At the end of the outgoing year and beginning of the next, tradition tells us to make commitments and plans to improve in the new year. It’s a new year, with new opportunities and new possibilities to make ourselves better.
Write down your goals.
Identify what you want to accomplish. Select a race, for example (even if we are not sure it’s going to happen) so that you have something on the calendar to drive your training program.
Identify who you want to be. Set a goal to rise to a challenge (e.g. by doing your high-intensity intervals), or gain more consistency (e.g. by starting on 90% of your workouts). “I’m the kind of person who gets things done…”. Putting your goals down on paper in a place where you can see them daily will help.
Set down a program.
Write down the steps you will take to achieve your goals. This list of items should have only those things that will result in the goal, not everything you can think of.
Stick with your program.
When events present challenges to your program, remember that every day is a new day, a chance to step back, just like you did at new years day, and recommit to your goals. Then, move forward.
While your annual goals guide your long-term actions, every new day is a new opportunity to renew and refresh and make one day’s progress toward your annual goal.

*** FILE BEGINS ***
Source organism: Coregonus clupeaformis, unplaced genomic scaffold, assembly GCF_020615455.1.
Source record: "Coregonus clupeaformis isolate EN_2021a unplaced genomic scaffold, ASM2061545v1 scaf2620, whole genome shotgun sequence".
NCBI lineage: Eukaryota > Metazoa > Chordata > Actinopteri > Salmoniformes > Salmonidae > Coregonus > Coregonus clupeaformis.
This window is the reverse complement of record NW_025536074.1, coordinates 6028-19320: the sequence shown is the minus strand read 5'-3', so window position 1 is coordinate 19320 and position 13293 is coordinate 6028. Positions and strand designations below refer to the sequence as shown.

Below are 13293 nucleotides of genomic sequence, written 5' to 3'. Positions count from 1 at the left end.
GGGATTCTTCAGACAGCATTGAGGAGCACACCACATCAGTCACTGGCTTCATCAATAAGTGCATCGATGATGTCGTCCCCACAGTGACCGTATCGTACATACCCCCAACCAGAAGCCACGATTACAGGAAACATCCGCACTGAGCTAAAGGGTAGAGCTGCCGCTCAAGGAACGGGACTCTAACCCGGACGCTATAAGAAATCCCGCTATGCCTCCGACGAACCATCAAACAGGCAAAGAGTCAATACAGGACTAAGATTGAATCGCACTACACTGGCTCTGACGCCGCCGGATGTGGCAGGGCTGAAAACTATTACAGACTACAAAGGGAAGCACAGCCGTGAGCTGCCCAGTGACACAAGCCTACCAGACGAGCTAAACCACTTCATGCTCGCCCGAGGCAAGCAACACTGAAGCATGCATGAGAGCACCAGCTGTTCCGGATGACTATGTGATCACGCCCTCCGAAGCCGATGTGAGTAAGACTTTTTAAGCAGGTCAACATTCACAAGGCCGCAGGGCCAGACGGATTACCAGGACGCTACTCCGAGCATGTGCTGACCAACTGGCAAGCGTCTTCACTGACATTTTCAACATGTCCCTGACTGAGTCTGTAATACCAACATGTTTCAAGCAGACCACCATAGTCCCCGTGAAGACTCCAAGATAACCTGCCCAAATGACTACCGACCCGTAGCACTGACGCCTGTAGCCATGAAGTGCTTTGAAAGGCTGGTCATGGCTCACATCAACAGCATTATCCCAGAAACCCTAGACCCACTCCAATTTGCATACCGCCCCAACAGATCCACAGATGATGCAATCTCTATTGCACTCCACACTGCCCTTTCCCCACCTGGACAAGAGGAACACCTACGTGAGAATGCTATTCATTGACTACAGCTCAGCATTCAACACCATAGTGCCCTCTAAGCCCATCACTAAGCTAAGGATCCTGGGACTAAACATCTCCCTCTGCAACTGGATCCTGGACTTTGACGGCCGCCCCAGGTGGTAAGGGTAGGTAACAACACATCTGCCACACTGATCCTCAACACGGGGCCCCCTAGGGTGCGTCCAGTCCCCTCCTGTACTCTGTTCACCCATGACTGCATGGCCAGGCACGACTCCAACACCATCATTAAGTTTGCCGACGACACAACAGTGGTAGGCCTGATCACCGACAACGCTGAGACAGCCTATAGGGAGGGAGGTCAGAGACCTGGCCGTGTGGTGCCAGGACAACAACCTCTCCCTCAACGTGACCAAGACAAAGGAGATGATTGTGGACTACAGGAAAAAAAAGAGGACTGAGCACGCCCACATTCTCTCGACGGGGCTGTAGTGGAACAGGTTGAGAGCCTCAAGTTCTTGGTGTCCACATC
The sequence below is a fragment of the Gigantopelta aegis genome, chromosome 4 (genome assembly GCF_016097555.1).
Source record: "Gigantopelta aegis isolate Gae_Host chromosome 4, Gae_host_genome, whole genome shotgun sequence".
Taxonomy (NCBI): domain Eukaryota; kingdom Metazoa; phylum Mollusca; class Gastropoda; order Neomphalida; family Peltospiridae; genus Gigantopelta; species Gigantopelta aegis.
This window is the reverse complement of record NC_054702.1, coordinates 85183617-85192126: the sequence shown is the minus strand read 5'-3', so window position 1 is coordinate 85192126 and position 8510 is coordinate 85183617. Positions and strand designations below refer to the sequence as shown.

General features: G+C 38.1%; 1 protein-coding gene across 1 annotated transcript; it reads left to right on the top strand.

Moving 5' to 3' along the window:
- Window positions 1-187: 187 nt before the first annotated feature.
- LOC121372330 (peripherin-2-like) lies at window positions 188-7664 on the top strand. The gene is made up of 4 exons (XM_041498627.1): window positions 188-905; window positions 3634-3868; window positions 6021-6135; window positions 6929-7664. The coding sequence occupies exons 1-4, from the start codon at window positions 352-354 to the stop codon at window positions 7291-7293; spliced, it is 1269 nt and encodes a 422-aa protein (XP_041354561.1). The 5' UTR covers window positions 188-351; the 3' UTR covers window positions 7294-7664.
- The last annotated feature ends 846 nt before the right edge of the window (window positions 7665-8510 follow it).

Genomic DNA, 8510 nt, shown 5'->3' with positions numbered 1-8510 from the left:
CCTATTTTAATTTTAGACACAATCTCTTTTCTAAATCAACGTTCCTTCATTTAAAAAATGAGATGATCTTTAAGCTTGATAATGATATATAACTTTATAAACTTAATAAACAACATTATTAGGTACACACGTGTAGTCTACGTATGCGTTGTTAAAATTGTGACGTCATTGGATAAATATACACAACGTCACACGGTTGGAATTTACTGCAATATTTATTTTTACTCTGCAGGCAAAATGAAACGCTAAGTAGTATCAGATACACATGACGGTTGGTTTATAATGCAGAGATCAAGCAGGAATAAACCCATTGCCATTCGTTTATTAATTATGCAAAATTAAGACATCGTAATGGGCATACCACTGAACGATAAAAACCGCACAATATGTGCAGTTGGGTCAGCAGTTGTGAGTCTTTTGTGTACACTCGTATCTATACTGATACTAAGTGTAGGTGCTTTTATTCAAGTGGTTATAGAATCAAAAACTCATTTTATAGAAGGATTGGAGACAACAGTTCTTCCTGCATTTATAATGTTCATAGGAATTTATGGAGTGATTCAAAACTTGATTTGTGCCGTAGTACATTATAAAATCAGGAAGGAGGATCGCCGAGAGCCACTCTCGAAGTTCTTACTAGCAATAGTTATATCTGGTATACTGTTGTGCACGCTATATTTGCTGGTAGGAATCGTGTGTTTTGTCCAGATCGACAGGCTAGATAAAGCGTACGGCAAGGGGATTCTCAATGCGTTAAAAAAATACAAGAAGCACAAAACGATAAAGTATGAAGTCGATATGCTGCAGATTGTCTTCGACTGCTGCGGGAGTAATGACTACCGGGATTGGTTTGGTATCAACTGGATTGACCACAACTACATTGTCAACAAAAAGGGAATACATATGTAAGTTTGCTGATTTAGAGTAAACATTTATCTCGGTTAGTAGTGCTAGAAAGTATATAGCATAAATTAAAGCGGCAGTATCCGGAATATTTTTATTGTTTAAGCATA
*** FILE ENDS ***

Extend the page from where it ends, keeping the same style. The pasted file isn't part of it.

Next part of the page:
Mental Skills Performance Coach Will Murray often hears triathletes saying that the sport is at least 50% mental and 50% physical, but I’ve come to notice that they spend very little (if any) time doing mental training. Fortunately, it’s easy and fast to train-up your mind to help you achieve your triathlon goals. I’ve been lucky enough to bring these mental conditioning techniques to first-time athletes and Olympians, kids and seniors, triathletes who want to finish the race and those who are gunning to win.
Will is a USA Triathlon Certified Coach and holds a Practitioner’s certificate with more than 100 hours of advanced training in Neuro-Lingustic Programming.